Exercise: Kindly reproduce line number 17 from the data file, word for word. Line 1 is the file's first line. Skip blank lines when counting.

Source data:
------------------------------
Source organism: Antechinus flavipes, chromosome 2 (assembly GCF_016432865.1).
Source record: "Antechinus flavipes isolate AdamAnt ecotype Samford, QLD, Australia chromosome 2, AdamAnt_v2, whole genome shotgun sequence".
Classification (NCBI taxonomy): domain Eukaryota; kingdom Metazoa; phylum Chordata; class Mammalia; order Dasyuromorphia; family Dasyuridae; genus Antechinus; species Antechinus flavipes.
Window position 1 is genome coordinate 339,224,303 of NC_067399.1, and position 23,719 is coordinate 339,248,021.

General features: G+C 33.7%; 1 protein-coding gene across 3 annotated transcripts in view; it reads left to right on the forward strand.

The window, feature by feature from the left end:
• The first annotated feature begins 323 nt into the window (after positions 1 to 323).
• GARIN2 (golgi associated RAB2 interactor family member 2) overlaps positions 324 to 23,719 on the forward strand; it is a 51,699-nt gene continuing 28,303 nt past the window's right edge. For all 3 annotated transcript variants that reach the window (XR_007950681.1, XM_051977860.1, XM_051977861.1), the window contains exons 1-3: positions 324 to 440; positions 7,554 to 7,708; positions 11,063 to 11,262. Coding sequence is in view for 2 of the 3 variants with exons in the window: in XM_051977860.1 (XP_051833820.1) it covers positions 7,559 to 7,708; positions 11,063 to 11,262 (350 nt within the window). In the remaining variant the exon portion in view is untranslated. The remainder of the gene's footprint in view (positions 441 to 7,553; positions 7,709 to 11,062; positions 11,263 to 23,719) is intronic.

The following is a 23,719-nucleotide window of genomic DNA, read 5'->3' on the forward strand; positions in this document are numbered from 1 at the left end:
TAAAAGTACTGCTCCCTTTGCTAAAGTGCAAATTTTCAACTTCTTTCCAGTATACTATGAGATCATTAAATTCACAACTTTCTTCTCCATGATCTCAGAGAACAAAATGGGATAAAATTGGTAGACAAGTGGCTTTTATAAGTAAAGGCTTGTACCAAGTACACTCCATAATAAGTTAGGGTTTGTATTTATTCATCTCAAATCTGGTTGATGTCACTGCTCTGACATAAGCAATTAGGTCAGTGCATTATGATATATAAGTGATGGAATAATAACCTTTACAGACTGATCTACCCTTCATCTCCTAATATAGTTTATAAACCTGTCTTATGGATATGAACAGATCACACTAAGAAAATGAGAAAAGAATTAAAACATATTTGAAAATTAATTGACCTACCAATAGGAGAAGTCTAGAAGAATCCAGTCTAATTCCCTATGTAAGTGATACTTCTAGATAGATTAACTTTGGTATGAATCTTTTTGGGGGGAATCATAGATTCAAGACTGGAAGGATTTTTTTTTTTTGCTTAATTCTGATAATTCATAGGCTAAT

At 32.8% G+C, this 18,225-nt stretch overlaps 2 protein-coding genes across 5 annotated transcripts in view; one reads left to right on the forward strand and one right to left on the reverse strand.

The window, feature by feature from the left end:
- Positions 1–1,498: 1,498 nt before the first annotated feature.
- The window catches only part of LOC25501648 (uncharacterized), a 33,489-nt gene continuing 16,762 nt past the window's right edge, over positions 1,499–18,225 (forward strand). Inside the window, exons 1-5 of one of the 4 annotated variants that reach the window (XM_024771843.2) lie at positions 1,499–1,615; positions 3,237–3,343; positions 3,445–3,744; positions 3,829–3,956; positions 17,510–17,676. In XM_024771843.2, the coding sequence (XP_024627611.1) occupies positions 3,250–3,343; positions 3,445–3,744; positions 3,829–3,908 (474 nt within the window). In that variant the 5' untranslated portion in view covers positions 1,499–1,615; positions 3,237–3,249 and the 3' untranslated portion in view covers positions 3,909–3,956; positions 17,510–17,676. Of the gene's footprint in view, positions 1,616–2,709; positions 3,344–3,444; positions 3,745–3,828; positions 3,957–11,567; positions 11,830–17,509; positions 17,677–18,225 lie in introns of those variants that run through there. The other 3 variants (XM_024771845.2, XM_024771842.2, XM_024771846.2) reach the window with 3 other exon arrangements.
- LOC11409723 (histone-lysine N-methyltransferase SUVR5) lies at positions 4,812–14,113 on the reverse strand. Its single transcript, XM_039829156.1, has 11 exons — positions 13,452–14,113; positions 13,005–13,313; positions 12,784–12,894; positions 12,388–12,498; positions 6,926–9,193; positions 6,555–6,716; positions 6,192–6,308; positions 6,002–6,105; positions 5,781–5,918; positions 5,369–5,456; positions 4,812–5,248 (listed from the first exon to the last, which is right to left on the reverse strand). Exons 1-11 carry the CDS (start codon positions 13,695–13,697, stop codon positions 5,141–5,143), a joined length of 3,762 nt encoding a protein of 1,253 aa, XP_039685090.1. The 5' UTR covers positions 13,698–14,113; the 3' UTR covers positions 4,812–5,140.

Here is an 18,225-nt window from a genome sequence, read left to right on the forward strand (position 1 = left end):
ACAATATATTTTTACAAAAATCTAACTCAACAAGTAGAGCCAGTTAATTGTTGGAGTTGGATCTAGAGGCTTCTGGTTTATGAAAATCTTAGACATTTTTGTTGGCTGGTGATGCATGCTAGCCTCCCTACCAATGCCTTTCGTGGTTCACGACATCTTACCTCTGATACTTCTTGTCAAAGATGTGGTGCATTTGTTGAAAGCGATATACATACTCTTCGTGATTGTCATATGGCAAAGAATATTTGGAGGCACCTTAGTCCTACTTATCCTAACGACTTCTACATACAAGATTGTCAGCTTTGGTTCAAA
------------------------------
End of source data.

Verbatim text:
ACAATATATTTTTACAAAAATCTAACTCAACAAGTAGAGCCAGTTAATTGTTGGAGTTGGATCTAGAGGCTTCTGGTTTATGAAAATCTTAGACATTTTTGTTGGCTGGTGATGCATGCTAGCCTCCCTACCAATGCCTTTCGTGGTTCACGACATCTTACCTCTGATACTTCTTGTCAAAGATGTGGTGCATTTGTTGAAAGCGATATACATACTCTTCGTGATTGTCATATGGCAAAGAATATTTGGAGGCACCTTAGTCCTACTTATCCTAACGACTTCTACATACAAGATTGTCAGCTTTGGTTCAAA